“. . . if you graduate from university and don’t have the skills or dispositions necessary to teach yourself new things for the rest of your life, it doesn’t really matter what your GPA says: You’re not educated.” (Talbert)

This quote is the first half of a statement made in Talbert’s post, and, to me, it highlights the need for the student to take steps in claiming responsibility for their own learning.  In an academic market where the student is the customer and the customer is always right, forcing greater accountability can be risky for the teacher.  As we touched on in our PBL case study, approaches like PBL and the inverted (flipped) classroom are often met with significant student resistance.

And if I shepherd a student through the university without putting them in a position time and again to hone these skills and dispositions, it doesn’t matter what my title or my course evaluations say: I’m not an educator.” (Talbert)

If the first statement made us feel that we had escaped some of our responsibilities, the second half gives us an even greater charge — to do more than simply “cover” the material at the expense of learning.  As we said in class, the biggest challenge in this might be knowing when to remain silent and avoiding the temptation to give “the” answer.

What do you think?  Have we found a good balance in sharing the responsibility for learning?  How can PBL help/hinder this balance?

Gender-Related Stereotype Threat in STEM

In our last class, we discussed the nature of stereotype threat and the effects it can have on performance, as described in Claude Steele’s Whistling Vivaldi.  One of the examples he discussed, the underperformance of women on math tests due to stereotype threat, is part of an issue that is very important to me — the relatively small number of women in STEM fields (science/technology/engineering/mathematics).  Part of the reason for this is that my undergraduate institution, as one specializing in engineering, was predominately male.  On their website, this university announces that it has one of the highest female populations among the nation’s technological research universities, with women making up approximately 25% of undergraduates.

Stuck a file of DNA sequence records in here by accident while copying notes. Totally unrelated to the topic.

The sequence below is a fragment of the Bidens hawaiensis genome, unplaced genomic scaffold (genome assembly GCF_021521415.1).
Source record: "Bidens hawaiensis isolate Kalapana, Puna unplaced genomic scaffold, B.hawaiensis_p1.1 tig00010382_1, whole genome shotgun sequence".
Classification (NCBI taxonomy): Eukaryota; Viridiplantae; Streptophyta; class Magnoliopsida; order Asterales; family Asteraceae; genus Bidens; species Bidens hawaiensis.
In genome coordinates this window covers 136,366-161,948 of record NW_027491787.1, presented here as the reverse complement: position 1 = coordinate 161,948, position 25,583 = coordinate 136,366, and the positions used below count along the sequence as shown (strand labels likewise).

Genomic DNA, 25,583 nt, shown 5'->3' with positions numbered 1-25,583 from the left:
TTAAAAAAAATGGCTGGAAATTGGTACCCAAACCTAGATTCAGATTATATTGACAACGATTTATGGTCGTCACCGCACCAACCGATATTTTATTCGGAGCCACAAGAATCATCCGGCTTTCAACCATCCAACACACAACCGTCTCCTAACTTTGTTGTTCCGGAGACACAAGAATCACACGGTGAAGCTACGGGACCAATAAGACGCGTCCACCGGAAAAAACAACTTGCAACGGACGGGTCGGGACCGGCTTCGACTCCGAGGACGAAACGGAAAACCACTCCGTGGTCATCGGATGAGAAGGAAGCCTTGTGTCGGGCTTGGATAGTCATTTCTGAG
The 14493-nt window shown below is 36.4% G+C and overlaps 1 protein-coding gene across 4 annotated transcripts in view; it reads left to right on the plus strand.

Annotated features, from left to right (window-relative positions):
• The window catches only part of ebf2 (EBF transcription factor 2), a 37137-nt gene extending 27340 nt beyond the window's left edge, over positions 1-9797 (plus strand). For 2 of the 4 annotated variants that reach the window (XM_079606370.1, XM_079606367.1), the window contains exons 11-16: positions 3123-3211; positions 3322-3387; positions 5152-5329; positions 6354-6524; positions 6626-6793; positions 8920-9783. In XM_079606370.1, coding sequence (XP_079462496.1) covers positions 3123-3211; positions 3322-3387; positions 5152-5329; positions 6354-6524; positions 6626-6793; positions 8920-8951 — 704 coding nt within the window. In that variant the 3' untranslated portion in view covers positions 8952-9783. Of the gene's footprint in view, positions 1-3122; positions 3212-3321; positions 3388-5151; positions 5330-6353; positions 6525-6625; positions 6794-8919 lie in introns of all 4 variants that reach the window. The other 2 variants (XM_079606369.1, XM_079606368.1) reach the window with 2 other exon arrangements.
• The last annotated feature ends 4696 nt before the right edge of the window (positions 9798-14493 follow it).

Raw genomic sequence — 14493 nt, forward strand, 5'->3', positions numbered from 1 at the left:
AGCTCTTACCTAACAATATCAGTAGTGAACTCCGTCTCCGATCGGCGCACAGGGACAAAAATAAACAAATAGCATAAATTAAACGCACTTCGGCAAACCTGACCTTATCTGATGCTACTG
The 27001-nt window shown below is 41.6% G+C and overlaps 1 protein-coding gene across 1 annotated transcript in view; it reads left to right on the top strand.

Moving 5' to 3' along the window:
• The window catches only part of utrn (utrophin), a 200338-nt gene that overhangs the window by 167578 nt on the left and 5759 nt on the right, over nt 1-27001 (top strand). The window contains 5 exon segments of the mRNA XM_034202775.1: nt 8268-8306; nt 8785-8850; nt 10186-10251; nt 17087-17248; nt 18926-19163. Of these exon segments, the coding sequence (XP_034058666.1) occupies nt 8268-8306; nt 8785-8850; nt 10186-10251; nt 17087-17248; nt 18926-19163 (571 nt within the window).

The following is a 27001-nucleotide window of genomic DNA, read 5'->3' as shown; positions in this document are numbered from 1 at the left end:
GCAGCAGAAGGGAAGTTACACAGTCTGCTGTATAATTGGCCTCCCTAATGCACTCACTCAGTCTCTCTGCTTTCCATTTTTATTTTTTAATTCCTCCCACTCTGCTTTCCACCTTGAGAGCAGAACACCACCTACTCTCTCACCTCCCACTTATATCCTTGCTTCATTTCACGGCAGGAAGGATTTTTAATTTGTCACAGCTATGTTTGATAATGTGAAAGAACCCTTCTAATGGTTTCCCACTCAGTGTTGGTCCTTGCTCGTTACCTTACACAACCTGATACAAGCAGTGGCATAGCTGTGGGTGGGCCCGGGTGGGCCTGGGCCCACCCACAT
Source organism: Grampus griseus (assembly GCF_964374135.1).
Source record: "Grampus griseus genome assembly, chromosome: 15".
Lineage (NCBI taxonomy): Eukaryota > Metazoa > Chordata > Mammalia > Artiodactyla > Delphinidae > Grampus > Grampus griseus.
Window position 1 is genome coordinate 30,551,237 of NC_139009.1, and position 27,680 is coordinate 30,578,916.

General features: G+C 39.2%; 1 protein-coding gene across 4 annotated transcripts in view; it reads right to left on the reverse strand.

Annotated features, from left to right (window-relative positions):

Several years ago, I wrote a paper for an undergraduate class in which I argued that effective mentoring is the key to increasing female representation in STEM.  At the time, I was thinking in particular of female role models.  For example, in one study I cited, female students performed better on math tests when they were administered by female role models (such as a female STEM graduate student or professor).  However, after reading the section in Whistling Vivaldi about the author’s positive cross-racial mentoring experience, I realize that I need to expand this idea to include “allies.”  The simple interventions Steele describes to combat stereotype threat in general have been described as empowering, and I agree.

But there are obstacles.  In class, we mentioned the controversial 2005 remarks made by Lawrence Summers, former President of Harvard, about the mathematical aptitude of women.  In an article later that same year in The Chronicle, it was pointed out that his remarks alone could contribute substantially to the stereotype threat issue (presumably because of his status at the time as President of Harvard).  The academic community responded with outrage, for the most part — however, some argued that ostracizing Summers compromised academic freedom.  Further, the debate is ongoing — last year in The Chronicle, this article described studies that downplayed the importance of stereotype threat, ensuring that the controversy would continue.